Newspapers can be a rich source of information relating to the industrial revolution. Useful content can include news reports, announcements, advertisements etc. You may also find details of specific relatives in accident reports or accounts of legal proceeding.
For more on newspapers see:
Go to TNA Occupations, commerce and trade
The National Archives has a number of useful family history guides relating to early industrial occupations. These guides will explain which records are available online or where they can be accessed.
Working Class Movement Library
Go to the WCML website
The Industrial Revolution couldn’t have happened without the workers. Although the WCML collection is housed in Manchester, there is a lot of useful information about the British working class on this website.
Historic England Archive
Go to the Historic England Archive
This free site contains over one million catalog entries of photographs, plans and drawings of England’s historic sites and buildings. Included are images of working class housing and industrial buildings from the earliest days of photography to the present day.
Collage – The London Picture Archive
Go to Collage
Another image site, this time with images of London from the collections at the London Metropolitan Archives and the Guildhall Art Gallery. Included are pictures relating to industry and trade.
The Glasgow Story
Go to the Glasgow Story
The history of Scotland’s engineering powerhouse is documented here in words and with thousands of images. This site has much of interest relating to Glasgow’s industrial past.
Go to Scottish Mining
Coal was the key raw material during the Industrial Revolution. This site is devoted to the history of this commodity as well as iron ore and shale mining in Scotland. It has a database of over 22,000 names, as well as information on housing, health, strikes and child labour in the industry.
National Library of Scotland Maps
Go to NLS Maps
Contemporary maps can be very useful for pinpointing the factory where your ancestor worked or where they lived. This free online collection contains large scale historical Ordnance Survey maps for the whole of Britain.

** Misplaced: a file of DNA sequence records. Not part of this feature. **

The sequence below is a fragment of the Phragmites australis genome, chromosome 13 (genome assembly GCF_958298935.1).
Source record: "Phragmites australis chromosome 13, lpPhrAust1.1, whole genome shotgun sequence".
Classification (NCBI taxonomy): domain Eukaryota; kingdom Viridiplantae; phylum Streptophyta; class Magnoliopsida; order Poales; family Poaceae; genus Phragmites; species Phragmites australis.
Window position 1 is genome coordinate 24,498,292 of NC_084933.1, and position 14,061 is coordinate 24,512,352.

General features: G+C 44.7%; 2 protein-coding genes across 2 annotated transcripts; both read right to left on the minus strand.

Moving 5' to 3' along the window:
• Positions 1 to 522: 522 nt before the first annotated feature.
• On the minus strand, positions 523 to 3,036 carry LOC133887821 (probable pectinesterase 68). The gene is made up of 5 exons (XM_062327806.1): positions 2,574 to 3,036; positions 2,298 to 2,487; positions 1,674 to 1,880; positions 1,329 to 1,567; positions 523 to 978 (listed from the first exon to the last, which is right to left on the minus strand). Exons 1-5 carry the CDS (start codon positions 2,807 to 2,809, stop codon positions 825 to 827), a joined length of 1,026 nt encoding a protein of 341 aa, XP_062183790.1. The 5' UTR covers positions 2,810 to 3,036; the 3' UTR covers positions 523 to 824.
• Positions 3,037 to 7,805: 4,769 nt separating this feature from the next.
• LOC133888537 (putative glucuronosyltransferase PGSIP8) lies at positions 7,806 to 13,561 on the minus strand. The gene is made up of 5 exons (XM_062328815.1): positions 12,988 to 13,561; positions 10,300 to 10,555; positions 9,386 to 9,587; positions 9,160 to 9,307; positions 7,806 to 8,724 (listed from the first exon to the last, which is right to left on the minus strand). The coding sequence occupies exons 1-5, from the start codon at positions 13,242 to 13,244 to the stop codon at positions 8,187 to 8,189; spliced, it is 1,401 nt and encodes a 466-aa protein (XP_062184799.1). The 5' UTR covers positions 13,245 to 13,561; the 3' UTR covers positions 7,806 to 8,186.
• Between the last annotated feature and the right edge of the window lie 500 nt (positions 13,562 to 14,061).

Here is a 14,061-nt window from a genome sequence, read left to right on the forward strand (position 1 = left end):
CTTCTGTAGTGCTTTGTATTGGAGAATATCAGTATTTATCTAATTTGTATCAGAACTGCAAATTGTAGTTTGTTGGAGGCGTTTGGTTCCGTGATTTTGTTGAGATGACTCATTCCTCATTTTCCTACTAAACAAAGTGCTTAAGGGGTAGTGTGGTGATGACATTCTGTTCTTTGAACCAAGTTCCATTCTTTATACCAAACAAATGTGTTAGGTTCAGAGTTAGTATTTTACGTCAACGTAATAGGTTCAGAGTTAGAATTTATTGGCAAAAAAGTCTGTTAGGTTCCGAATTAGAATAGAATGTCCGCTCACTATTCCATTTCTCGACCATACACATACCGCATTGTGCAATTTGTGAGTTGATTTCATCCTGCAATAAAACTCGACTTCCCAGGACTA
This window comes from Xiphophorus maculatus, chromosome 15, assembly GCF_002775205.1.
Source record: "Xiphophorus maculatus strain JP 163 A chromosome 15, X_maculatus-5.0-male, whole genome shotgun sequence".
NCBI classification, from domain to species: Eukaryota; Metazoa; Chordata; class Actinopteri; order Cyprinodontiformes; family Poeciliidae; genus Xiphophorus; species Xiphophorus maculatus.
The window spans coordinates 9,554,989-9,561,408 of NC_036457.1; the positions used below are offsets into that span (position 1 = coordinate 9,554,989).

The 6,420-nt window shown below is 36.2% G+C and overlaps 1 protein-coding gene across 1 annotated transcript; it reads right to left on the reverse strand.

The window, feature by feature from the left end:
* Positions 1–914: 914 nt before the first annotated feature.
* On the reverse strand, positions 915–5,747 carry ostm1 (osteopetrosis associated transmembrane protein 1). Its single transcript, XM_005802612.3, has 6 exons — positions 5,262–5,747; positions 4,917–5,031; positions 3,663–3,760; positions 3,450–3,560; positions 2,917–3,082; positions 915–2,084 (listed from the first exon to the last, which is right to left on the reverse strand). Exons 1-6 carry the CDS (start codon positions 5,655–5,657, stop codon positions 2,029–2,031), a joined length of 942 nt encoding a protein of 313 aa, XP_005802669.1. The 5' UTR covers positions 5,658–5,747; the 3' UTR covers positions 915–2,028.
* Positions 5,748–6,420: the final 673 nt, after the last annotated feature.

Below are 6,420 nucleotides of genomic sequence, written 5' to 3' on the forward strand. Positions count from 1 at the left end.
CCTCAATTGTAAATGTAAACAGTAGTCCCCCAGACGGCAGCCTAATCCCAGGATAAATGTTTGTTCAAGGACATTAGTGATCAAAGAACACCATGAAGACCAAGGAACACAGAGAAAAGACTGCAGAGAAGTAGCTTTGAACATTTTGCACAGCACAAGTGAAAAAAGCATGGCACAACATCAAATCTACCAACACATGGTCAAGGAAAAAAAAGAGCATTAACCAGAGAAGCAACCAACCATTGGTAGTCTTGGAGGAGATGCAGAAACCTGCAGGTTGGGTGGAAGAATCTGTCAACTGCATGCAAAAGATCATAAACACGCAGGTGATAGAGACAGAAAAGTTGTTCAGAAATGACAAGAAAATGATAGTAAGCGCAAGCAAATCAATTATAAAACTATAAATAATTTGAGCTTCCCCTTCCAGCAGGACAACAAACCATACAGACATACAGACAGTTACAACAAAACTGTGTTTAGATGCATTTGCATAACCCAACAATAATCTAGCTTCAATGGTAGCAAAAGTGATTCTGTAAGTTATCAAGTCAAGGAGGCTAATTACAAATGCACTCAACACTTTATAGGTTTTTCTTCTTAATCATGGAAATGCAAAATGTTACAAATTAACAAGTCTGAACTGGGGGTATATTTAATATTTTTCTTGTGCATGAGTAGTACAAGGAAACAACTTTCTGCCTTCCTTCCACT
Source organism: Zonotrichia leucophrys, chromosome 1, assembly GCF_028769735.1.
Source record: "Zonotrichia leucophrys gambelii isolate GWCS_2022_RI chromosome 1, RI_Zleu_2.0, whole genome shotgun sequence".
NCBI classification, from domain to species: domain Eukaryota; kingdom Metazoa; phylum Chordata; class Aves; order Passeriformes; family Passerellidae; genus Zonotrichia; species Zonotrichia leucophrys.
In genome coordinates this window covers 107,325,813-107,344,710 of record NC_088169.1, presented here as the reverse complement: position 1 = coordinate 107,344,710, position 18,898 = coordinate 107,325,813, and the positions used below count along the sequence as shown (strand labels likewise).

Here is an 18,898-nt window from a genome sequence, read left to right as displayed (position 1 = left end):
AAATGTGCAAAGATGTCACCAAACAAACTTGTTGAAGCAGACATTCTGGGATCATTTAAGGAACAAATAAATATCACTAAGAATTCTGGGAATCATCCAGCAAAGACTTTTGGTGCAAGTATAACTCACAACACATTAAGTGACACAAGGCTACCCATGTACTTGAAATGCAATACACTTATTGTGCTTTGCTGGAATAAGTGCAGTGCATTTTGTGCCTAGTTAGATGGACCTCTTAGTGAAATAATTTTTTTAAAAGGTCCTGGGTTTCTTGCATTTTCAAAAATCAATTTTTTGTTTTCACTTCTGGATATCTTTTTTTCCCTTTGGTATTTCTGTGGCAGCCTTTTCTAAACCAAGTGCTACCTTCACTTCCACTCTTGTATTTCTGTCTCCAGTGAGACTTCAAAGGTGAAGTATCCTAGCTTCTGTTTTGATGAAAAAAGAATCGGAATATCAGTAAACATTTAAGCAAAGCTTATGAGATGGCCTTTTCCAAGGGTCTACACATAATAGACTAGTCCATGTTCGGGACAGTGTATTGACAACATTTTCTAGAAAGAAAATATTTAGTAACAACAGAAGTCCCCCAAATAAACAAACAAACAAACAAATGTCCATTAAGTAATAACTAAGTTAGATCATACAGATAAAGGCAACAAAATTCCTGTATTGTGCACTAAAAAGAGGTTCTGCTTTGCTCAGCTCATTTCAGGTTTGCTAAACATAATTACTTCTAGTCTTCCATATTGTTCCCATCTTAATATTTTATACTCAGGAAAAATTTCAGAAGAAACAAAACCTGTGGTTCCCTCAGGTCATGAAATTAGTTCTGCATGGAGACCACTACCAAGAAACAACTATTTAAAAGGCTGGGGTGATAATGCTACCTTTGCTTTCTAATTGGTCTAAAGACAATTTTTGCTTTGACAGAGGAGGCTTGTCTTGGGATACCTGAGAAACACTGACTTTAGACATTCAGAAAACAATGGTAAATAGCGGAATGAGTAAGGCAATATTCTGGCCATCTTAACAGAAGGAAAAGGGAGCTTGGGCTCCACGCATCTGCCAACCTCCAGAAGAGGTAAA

For more on this resource see: How to find free historical UK maps online
New Lanark Mills
Go to New Lanark Mills
Working conditions in 18th and 19th century mills and factories were usually appalling. However, there were some enlightened owners who started to improve conditions for their employees. David Dale and then Robert Owen at New Lanark Mills near Glasgow treated their workers much better than was normal at the time. New Lanark is now a UNESCO World Heritage site and is worth a visit if you are ever in Scotland. The website has information about the site’s importance and history.
For more on these mills see: A Weekend at New Lanark Mills
Welsh Coal Mines
Go to Welsh Coal Mines
If you have Welsh coal mining ancestors, you’ll find this site very useful. It documents more than 200 mines, list disasters and includes stories and poems about them.
Go to Cotton Town
Useful information about the textile industry in the Blackburn area of Lancashire, one of the most important mill towns in Britain during the industrial revolution.
Trade Union Ancestors
Go to Trade Union Ancestors
This is a useful site for finding out about your family history in the trade union movement. This site can help locate a specific trade union in time and place. There are also articles about some of the events and people during 200 years of trade union history.
University of Leicester Special Collections
Go to UL Special Collections
This is a huge free collection of scanned UK trade directories from the 1760s to the 1910s. The collection is not searchable, but you can browse by place, so you may be able to find someone if you know where they lived. There is an index on Ancestry so if you have a subscription with this site, you can search by name.
For more on this resource see: Use Historical Directories to find your Ancestors
Institute of Mechanical Engineers
Go to the IMechE Virtual Archive
This online archive gives you access to many useful historical engineering resources going back to 1847. You can look at drawings, notebooks, artifacts and photographs.
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For further reading, you may be interested in these books: